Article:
Rich Tucker

August is often, as they say in the media business, a slow month. But The Washington Post is filling the void this year by ginning up some news.

While campaigning recently in southern Virginia, Sen. George Allen singled out a man in the crowd, announcing, “This fellow here, over here with the yellow shirt, macaca, or whatever his name is. He’s with my opponent.”

The man’s S.R. Sidarth, a volunteer for Allen’s Democratic opponent James Webb. “Let’s give a welcome to macaca, here. Welcome to America and the real world of Virginia,” Allen concluded. The comments seemed mean spirited, although even the Post wasn’t exactly sure when they meant.

“Depending on how it is spelled, the word macaca could mean either a monkey that inhabits the Eastern Hemisphere or a town in South Africa,” the paper explained on Aug. 15.

Allen said he didn’t know what the word meant. “I would never want to demean him as an individual. I do apologize if he’s offended by that. That was no way the point,” he told the paper. And that’s where the flap ought to have ended, with the one front-page story titled “Allen Quip Provokes Outrage, Apology.”

Nope.

The next day the story was again on the front page, under a headline that explained the senator was now on “damage control after remarks.” Allen again apologized, saying he’d simply “made up a nickname for the cameraman, which was in no way intended to be racially derogatory.”

Since we’d now had as many senatorial apologies as we’d had front-page stories, it seemed the Post should move on. And indeed, the macaca mess did subside for a few days, before returning with a vengeance on Aug. 19. “Allen Flap May Give A Boost To Webb,” announced the front page.

That’s an interesting turn. “May” boost Webb? Why the speculation?

After all, the Post is a big believer in polls. This is the paper that, when President Bush’s approval ratings were falling some months ago, carried almost daily updates. It was constantly quoting the latest CNN/USA Today/Gallup/CBS News/New York Times/Washington Post/Field/Newsweek poll (so much for media competition) showing the president at a “new low.”

But now, almost a week after Sen. Allen’s controversial comments, the paper had yet to run any poll information on whether the race was really getting tighter. Instead, it turned to front-page speculation about whether those comments would hurt Allen with voters. And predictable speculation at that.

The Post quoted Martin Tillett, a “self-described Democrat” who “had already opposed Allen for his conservative positions.” Tillett added, “This week has just added fuel on the fire as far as I am concerned.” Oh, there’s news.

Added Phil Singer, communications director for the Democratic Senatorial Campaign Committee, “We’ve always said that when Virginians got to see the real George Allen, they were not going to like what they see.” Maybe. Of course, Virginians elected Allen governor in 1994 and senator in 2000, but maybe they simply haven’t had a chance over the last 12 years to get to know him.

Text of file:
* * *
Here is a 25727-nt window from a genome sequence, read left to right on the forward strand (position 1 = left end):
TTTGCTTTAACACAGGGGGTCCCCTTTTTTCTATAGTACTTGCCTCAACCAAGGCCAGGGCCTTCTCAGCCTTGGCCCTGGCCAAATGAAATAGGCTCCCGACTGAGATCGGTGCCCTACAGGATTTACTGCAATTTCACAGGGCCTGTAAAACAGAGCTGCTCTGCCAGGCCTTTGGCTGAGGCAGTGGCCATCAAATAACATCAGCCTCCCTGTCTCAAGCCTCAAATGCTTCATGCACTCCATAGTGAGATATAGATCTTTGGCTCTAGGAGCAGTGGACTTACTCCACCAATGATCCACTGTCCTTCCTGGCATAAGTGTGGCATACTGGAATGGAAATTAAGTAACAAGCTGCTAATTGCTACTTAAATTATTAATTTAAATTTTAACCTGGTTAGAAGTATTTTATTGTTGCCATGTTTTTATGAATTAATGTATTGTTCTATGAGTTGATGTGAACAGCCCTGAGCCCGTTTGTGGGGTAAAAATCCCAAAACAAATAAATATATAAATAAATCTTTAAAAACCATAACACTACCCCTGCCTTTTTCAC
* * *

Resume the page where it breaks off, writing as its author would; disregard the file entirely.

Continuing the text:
The series of macaca stories plays right into a convenient media storyline: Reporters have decided Sen. Allen is a racist, and they’re going to keep hammering away. The New Republic magazine outlined the strategy. “George Allen is the only person in Virginia who wears cowboy boots,” the May 8 story opened, sneeringly.

The piece dredged up the fact Allen once had a confederate flag in his home and noted that in 1984 he’d voted against a state holiday commemorating Martin Luther King Jr. “As a chief executive, he also compiled a controversial record on race,” the magazine asserted.

Now, it’s all right for The New Republic to think Sen. Allen’s a racist. But simply looking at his words paints a misleading picture. The question, in 2006, shouldn’t be, “Has a man ever said anything racist or thought anything racist?” We can’t police thought or speech, and we shouldn’t try.

The question should be, “Have his actions as an elected official harmed minority rights?” Let’s remember that, within living memory, members of the United States Senate tried to use laws to discriminate against blacks. In fact, Robert Byrd, the senior Democrat in the Senate, filibustered the 1964 civil rights bill. That’s an action that far exceeds the importance of any words Sen. Allen has spoken.

And, as even The New Republic admits, Allen helped pass an anti-lynching resolution last year. If he’s a racist, that’s a funny way of showing it.

Voters seem to have moved beyond the macaca flap. “There were no questions from the public about [Allen’s] remarks yesterday; voters preferred to talk about energy independence, health care and Iraq,” The Post reported in a page B8 story on Aug. 23. In other words, they’re concerned about issues that affect their daily lives.

Our country has made amazing strides on race relations in just a few decades. We’re far removed from the era of Jim Crow laws and lynchings. Maybe some day the media will be able to acknowledge that fact.


Rich Tucker

Rich Tucker is a communications professional and a columnist for Townhall.com.